Opposition brewing: Fermented foods such as kimchi are part of a new high-fat, low-carbohydrate diet that has gained ground in the UK. Eating plans such as the Banting diet have taken root in SA too. Sunday Times
Opposition brewing: Fermented foods such as kimchi are part of a new high-fat, low-carbohydrate diet that has gained ground in the UK. Eating plans such as the Banting diet have taken root in SA too. Sunday Times

After four years‚ five months and three days it is "finally over".

According to banting guru Tim Noakes‚ the Health Professions Council of South Africa (HPCSA) "finally" threw in the towel on Monday, after he tweeted that a mother should wean her baby on to a low-carb-high-fat diet.

"The matter is finished; there will be no further appeals. They are beaten. Thanks to all those who kept the faith during the darkest hours‚" Noakes tweeted on Monday.

The complaint against Noakes was laid with the Health Professions Council of SA (HPCSA) by dietician Claire Strydom‚ who was then the chairperson of the Association of Dieticians of SA.

Noakes told TimesLIVE in June: "The predominant feeling at the moment is one of intense relief. Relief that it is finally over and that the appeal judgment was again 100% in our favour as was the original judgment. This chapter is finally closed. I just hope that all the effort put in by myself and my team will help move the dietary guidelines forward to the benefit of the health of all South Africans."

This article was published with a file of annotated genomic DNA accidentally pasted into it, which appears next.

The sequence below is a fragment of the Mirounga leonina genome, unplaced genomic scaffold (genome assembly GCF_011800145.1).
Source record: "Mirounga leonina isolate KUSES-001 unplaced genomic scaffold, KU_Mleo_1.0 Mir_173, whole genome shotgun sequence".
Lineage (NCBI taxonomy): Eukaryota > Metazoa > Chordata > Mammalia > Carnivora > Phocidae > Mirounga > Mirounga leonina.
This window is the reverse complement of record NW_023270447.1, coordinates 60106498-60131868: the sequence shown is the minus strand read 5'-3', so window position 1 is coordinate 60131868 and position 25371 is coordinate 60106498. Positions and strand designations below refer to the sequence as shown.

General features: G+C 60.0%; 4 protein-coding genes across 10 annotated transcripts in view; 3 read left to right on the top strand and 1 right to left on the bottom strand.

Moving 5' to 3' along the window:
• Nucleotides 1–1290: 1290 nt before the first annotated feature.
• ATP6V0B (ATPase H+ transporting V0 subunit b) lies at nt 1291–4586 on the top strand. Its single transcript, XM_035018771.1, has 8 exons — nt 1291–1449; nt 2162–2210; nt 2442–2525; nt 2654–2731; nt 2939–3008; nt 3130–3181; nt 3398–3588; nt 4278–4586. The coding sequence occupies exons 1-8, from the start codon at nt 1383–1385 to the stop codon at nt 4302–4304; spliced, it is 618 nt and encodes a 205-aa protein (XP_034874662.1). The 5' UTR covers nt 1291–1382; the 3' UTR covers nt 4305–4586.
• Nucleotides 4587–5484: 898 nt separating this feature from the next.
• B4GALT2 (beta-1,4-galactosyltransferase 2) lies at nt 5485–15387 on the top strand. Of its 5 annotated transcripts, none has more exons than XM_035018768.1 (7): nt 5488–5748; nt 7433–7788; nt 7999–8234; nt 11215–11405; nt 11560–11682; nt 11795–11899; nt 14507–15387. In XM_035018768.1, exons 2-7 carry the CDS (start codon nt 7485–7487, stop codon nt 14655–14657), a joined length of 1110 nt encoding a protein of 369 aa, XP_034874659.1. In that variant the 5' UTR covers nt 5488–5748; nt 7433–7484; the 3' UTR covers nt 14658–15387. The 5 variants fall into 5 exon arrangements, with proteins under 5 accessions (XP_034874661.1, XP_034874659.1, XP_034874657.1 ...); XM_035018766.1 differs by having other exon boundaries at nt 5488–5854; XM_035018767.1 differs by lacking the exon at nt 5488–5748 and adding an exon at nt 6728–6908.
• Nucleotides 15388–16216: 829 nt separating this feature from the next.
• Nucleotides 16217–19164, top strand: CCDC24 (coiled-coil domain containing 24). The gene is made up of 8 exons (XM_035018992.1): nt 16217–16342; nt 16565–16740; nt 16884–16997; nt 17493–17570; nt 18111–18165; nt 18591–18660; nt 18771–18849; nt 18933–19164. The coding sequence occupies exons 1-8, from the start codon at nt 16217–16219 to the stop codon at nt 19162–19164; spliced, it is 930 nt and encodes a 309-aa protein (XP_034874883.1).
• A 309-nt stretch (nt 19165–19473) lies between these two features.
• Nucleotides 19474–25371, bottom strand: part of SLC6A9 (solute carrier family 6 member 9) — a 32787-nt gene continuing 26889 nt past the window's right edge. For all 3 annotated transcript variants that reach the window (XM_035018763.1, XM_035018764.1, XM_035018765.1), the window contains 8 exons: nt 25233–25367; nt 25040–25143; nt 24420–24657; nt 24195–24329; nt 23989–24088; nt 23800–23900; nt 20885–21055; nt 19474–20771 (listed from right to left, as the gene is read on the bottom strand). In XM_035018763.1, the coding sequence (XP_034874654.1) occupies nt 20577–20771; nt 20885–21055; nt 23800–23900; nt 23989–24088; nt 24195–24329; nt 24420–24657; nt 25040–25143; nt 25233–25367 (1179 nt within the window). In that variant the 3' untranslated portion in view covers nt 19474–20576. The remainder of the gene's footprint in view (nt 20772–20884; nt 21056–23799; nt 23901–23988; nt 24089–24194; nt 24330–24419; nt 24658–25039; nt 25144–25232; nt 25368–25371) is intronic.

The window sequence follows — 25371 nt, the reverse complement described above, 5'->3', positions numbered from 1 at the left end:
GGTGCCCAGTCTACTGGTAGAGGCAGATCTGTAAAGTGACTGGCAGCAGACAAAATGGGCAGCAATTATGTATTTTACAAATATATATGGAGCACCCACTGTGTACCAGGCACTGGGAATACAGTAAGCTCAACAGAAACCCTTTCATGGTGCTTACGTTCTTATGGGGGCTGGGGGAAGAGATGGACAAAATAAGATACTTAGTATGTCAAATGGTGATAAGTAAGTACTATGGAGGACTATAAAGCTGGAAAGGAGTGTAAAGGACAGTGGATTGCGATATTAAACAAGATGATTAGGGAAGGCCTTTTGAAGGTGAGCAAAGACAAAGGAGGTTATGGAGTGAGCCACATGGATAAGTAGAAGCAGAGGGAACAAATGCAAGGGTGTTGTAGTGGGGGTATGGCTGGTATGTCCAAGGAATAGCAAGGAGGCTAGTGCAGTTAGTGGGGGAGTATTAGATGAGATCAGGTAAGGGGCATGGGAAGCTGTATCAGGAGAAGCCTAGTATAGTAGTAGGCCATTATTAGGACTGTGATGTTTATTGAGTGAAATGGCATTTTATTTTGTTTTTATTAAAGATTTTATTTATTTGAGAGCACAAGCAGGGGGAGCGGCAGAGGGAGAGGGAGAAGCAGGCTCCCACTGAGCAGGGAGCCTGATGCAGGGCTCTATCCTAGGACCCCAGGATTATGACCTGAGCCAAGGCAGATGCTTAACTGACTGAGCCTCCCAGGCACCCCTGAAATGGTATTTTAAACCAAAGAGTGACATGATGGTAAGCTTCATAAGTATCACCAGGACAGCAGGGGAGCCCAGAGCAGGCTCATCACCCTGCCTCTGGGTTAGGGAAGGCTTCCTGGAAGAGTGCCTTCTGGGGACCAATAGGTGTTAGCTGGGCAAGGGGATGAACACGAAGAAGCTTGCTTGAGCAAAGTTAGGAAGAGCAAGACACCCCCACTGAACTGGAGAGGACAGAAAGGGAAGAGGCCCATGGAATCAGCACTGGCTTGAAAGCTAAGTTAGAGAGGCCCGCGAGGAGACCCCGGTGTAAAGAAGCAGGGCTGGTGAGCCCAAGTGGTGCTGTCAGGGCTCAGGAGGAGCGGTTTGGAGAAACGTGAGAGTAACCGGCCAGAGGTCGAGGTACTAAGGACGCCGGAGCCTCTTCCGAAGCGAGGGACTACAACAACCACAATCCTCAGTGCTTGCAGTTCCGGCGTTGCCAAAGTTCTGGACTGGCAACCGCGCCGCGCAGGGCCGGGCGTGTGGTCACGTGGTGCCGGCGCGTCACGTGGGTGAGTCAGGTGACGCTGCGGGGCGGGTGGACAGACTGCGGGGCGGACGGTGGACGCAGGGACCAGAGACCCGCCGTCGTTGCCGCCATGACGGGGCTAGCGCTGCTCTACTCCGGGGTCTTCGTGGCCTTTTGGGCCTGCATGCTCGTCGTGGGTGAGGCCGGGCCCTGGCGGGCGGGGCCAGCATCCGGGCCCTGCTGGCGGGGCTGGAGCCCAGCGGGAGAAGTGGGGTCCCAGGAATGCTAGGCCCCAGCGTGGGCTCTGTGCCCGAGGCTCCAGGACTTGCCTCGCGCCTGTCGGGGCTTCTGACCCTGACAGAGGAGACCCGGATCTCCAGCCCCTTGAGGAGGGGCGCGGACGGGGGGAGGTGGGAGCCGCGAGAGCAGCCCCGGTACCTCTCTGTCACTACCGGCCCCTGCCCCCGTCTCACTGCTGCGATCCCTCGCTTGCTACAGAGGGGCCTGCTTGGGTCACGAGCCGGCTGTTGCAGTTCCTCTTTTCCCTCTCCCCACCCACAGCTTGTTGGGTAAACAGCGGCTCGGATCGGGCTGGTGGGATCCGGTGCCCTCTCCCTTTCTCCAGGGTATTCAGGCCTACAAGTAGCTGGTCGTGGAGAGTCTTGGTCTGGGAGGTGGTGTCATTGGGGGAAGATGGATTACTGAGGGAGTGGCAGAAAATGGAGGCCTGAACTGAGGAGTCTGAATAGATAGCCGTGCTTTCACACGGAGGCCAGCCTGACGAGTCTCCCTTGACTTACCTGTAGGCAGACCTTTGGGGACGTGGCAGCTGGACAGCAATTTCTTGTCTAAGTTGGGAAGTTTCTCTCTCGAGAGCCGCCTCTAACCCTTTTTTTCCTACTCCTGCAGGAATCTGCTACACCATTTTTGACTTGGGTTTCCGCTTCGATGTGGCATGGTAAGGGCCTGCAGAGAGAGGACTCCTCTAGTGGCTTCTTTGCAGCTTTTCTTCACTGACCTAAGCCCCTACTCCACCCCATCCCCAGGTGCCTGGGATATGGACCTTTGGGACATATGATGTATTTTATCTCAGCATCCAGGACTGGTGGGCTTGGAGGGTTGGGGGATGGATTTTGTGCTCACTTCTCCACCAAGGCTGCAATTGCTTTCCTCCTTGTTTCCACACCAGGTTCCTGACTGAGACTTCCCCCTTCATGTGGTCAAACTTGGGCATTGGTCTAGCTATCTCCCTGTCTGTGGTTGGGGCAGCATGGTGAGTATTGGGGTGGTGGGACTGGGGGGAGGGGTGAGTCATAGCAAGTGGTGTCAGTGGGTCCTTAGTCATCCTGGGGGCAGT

Noakes won his case in April last year‚ but the HPCSA appealed the ruling and a new appeal committee‚ including a doctor and a lawyer‚ was established.

The issues at both hearings examined whether Noakes was giving "unconventional advice" over social media and whether he was treating Leenstra’s baby as a patient without conducting an examination. Doctors cannot treat patients over social media.

The appeal found there was no doctor-patient relationship between Noakes and Leenstra‚ who had used Twitter to ask for general advice.

In its appeal the HPCSA argued that the protection of public from tweets was paramount.

The panel found that the first panel was correct to agree with Noakes’s argument that: "Neither she [Strydom] or I can be certain of what is the best diet on to which to wean a child. As a result‚ we are allowed to draw our own conclusions based on professional experience and training."

What Noakes frequently said during the trial was that if he was banned from tweeting‚ it would affect all health professionals giving general medical advice on social media‚ or discussing controversial medical issues.

There was no order regarding costs‚ so the HPCSA is not required to pay Noakes’s legal fees.

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